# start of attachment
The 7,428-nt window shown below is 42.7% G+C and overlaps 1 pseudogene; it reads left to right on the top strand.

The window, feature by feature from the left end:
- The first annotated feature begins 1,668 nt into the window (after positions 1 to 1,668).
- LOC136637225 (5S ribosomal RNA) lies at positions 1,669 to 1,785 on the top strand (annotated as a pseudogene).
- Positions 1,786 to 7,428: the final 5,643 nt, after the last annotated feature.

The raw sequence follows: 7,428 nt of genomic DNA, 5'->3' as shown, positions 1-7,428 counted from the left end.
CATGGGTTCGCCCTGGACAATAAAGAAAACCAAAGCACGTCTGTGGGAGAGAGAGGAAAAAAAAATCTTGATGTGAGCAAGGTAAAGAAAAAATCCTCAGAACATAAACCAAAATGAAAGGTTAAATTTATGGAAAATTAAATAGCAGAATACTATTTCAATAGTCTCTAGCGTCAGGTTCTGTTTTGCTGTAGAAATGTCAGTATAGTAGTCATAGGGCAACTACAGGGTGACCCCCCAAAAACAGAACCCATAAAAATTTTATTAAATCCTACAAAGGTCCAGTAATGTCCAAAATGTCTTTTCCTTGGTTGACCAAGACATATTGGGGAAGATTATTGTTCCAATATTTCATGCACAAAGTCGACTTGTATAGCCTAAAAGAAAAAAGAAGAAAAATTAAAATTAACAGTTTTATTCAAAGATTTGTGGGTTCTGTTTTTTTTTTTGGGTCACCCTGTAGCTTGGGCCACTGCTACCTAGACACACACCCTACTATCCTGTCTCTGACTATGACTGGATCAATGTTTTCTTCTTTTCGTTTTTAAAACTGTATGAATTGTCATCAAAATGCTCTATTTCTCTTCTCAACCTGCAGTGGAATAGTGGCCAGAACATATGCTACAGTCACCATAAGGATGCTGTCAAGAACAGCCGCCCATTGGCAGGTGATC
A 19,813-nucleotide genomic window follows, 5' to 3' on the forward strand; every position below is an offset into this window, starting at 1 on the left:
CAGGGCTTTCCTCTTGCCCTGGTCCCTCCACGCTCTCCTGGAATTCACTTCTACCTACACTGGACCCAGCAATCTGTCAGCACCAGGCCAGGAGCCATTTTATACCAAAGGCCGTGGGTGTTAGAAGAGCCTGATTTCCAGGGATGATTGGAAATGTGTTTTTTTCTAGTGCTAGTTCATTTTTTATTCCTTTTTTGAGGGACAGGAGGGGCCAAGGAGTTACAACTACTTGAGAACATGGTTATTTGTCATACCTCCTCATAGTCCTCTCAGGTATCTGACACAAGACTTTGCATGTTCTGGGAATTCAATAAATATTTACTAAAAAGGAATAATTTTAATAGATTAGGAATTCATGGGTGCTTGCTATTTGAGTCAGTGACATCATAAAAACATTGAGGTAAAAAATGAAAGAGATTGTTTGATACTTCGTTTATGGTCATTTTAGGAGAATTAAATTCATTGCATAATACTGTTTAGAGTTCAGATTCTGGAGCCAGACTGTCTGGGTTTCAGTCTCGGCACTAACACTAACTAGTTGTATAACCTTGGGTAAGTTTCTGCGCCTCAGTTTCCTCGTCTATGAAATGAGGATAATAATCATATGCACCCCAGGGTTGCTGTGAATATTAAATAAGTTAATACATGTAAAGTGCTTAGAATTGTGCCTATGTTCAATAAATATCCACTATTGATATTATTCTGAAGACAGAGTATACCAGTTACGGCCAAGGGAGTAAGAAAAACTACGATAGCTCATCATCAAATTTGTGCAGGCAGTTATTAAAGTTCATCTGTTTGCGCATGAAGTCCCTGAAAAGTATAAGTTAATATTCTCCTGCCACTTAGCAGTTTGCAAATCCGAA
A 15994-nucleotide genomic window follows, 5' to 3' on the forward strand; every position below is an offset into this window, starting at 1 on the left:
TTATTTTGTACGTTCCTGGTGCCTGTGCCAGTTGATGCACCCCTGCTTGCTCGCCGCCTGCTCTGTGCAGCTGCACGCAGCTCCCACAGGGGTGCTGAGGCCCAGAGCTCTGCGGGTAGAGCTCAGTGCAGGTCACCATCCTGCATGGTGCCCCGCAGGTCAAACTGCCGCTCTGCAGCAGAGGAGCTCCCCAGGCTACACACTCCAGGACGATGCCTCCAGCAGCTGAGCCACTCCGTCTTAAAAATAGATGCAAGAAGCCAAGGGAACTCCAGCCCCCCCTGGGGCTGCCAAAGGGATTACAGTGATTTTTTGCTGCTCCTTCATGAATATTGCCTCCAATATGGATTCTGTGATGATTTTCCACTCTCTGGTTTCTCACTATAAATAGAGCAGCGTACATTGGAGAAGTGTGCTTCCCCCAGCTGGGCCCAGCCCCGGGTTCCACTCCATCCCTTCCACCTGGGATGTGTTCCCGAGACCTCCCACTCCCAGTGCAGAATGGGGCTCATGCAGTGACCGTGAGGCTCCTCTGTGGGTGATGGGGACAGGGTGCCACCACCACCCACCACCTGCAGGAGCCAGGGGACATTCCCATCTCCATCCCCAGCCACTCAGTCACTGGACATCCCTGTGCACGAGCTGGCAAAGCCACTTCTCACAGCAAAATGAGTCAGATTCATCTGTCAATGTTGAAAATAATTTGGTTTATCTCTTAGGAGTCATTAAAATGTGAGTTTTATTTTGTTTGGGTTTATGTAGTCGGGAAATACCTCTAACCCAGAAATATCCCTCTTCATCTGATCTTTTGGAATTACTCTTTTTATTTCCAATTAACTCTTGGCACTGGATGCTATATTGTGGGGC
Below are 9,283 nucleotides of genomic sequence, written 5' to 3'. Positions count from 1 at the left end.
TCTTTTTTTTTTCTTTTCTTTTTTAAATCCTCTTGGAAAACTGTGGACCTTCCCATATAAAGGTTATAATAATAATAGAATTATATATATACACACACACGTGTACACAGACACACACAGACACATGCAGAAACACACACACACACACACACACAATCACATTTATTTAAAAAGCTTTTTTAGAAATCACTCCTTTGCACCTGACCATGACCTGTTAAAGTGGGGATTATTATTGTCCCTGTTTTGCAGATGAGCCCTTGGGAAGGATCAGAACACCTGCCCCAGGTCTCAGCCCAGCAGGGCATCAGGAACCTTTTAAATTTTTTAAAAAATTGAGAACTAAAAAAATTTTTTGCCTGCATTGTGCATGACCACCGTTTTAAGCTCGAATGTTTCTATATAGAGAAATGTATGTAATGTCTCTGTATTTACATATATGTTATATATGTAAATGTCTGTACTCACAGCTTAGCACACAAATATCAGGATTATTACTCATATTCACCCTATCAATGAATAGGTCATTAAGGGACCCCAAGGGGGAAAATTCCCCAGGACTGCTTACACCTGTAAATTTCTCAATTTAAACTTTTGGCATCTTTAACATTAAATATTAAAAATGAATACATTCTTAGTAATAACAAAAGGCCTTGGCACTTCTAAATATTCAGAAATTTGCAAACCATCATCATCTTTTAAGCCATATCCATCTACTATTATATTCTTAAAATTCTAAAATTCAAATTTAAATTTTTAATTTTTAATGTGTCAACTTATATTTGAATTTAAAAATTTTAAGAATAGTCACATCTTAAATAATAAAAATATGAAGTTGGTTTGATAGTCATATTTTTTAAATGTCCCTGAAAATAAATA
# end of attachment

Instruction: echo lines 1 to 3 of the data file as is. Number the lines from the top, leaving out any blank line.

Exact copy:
The 7,428-nt window shown below is 42.7% G+C and overlaps 1 pseudogene; it reads left to right on the top strand.

The window, feature by feature from the left end:
- The first annotated feature begins 1,668 nt into the window (after positions 1 to 1,668).